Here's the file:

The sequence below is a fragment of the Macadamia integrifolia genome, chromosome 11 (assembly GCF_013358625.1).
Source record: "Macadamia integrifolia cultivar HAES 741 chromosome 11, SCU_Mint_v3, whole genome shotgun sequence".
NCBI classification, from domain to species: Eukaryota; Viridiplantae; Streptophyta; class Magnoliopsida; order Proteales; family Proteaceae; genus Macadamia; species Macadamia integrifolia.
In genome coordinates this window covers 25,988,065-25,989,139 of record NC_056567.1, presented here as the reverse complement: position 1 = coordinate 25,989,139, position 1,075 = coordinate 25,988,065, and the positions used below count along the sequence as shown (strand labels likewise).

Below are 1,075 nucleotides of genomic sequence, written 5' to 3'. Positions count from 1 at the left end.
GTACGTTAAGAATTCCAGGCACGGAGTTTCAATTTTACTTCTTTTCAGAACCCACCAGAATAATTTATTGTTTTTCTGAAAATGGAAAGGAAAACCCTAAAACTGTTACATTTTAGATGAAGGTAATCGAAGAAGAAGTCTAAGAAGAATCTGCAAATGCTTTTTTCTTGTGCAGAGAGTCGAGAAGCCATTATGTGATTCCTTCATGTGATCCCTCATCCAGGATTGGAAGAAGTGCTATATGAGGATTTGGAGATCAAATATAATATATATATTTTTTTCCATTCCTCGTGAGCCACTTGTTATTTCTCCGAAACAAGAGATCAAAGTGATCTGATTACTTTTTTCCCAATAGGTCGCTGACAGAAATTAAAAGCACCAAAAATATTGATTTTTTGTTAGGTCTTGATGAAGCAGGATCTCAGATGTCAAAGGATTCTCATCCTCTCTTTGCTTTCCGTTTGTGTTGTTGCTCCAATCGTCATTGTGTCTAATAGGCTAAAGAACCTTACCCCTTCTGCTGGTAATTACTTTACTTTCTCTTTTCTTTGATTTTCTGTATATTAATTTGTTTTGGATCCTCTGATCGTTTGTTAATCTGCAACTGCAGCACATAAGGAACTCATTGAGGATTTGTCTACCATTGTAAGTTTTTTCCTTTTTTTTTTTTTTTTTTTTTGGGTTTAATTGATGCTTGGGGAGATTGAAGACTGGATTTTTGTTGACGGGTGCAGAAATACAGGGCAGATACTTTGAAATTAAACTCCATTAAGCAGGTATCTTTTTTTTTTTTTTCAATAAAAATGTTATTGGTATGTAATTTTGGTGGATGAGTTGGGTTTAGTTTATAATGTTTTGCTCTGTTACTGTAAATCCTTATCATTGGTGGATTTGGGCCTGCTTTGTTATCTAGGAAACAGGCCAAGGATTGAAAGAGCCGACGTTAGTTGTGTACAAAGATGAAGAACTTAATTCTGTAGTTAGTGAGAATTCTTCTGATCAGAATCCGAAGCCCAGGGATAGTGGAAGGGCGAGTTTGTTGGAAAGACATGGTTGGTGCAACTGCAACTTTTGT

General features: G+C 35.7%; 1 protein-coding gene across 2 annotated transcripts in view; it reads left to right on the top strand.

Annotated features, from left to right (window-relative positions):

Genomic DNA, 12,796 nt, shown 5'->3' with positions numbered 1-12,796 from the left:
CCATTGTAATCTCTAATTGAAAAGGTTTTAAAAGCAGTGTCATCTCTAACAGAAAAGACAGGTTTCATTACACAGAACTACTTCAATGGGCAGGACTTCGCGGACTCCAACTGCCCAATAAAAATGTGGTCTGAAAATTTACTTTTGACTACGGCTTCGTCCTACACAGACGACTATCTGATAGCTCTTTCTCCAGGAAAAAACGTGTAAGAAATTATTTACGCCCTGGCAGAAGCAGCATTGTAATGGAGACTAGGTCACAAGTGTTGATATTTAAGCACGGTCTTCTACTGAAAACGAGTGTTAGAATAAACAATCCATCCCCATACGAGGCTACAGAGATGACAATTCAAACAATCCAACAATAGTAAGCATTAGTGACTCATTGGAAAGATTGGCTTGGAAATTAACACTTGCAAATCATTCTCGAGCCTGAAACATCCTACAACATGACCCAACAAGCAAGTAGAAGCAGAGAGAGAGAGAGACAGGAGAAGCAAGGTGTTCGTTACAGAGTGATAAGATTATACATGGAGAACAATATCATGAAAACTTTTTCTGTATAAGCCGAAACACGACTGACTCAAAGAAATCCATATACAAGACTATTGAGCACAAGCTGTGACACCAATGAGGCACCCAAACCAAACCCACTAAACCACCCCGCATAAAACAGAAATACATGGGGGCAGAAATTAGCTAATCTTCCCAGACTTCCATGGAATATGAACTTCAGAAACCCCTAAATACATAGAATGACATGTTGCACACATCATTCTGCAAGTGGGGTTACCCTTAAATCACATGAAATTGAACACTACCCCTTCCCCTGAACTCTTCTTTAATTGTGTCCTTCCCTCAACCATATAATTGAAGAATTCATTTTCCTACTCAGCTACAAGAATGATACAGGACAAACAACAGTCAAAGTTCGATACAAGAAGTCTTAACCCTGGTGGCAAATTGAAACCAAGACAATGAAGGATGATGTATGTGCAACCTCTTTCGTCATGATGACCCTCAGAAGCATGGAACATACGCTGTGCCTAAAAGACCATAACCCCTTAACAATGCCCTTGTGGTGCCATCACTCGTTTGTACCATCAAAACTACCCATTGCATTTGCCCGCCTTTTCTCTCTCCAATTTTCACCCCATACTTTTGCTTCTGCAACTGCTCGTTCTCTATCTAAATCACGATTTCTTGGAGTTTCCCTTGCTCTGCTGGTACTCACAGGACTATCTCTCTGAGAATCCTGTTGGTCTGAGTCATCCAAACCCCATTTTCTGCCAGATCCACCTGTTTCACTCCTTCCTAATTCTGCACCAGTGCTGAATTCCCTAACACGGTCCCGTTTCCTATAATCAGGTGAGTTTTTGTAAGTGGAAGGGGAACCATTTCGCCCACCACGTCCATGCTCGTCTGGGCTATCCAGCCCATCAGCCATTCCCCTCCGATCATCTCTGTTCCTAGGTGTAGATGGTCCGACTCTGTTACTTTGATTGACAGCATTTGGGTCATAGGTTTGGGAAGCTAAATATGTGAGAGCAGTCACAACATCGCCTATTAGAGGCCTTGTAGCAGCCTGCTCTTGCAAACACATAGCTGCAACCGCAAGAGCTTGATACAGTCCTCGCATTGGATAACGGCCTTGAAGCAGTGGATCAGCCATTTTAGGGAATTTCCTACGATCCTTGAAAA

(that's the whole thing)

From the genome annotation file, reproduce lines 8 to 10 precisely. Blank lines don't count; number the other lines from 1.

Annotated features, from left to right (window-relative positions):

Genomic DNA, 12,796 nt, shown 5'->3' with positions numbered 1-12,796 from the left:
CCATTGTAATCTCTAATTGAAAAGGTTTTAAAAGCAGTGTCATCTCTAACAGAAAAGACAGGTTTCATTACACAGAACTACTTCAATGGGCAGGACTTCGCGGACTCCAACTGCCCAATAAAAATGTGGTCTGAAAATTTACTTTTGACTACGGCTTCGTCCTACACAGACGACTATCTGATAGCTCTTTCTCCAGGAAAAAACGTGTAAGAAATTATTTACGCCCTGGCAGAAGCAGCATTGTAATGGAGACTAGGTCACAAGTGTTGATATTTAAGCACGGTCTTCTACTGAAAACGAGTGTTAGAATAAACAATCCATCCCCATACGAGGCTACAGAGATGACAATTCAAACAATCCAACAATAGTAAGCATTAGTGACTCATTGGAAAGATTGGCTTGGAAATTAACACTTGCAAATCATTCTCGAGCCTGAAACATCCTACAACATGACCCAACAAGCAAGTAGAAGCAGAGAGAGAGAGAGACAGGAGAAGCAAGGTGTTCGTTACAGAGTGATAAGATTATACATGGAGAACAATATCATGAAAACTTTTTCTGTATAAGCCGAAACACGACTGACTCAAAGAAATCCATATACAAGACTATTGAGCACAAGCTGTGACACCAATGAGGCACCCAAACCAAACCCACTAAACCACCCCGCATAAAACAGAAATACATGGGGGCAGAAATTAGCTAATCTTCCCAGACTTCCATGGAATATGAACTTCAGAAACCCCTAAATACATAGAATGACATGTTGCACACATCATTCTGCAAGTGGGGTTACCCTTAAATCACATGAAATTGAACACTACCCCTTCCCCTGAACTCTTCTTTAATTGTGTCCTTCCCTCAACCATATAATTGAAGAATTCATTTTCCTACTCAGCTACAAGAATGATACAGGACAAACAACAGTCAAAGTTCGATACAAGAAGTCTTAACCCTGGTGGCAAATTGAAACCAAGACAATGAAGGATGATGTATGTGCAACCTCTTTCGTCATGATGACCCTCAGAAGCATGGAACATACGCTGTGCCTAAAAGACCATAACCCCTTAACAATGCCCTTGTGGTGCCATCACTCGTTTGTACCATCAAAACTACCCATTGCATTTGCCCGCCTTTTCTCTCTCCAATTTTCACCCCATACTTTTGCTTCTGCAACTGCTCGTTCTCTATCTAAATCACGATTTCTTGGAGTTTCCCTTGCTCTGCTGGTACTCACAGGACTATCTCTCTGAGAATCCTGTTGGTCTGAGTCATCCAAACCCCATTTTCTGCCAGATCCACCTGTTTCACTCCTTCCTAATTCTGCACCAGTGCTGAATTCCCTAACACGGTCCCGTTTCCTATAATCAGGTGAGTTTTTGTAAGTGGAAGGGGAACCATTTCGCCCACCACGTCCATGCTCGTCTGGGCTATCCAGCCCATCAGCCATTCCCCTCCGATCATCTCTGTTCCTAGGTGTAGATGGTCCGACTCTGTTACTTTGATTGACAGCATTTGGGTCATAGGTTTGGGAAGCTAAATATGTGAGAGCAGTCACAACATCGCCTATTAGAGGCCTTGTAGCAGCCTGCTCTTGCAAACACATAGCTGCAACCGCAAGAGCTTGATACAGTCCTCGCATTGGATAACGGCCTTGAAGCAGTGGATCAGCCATTTTAGGGAATTTCCTACGATCCTTGAAAA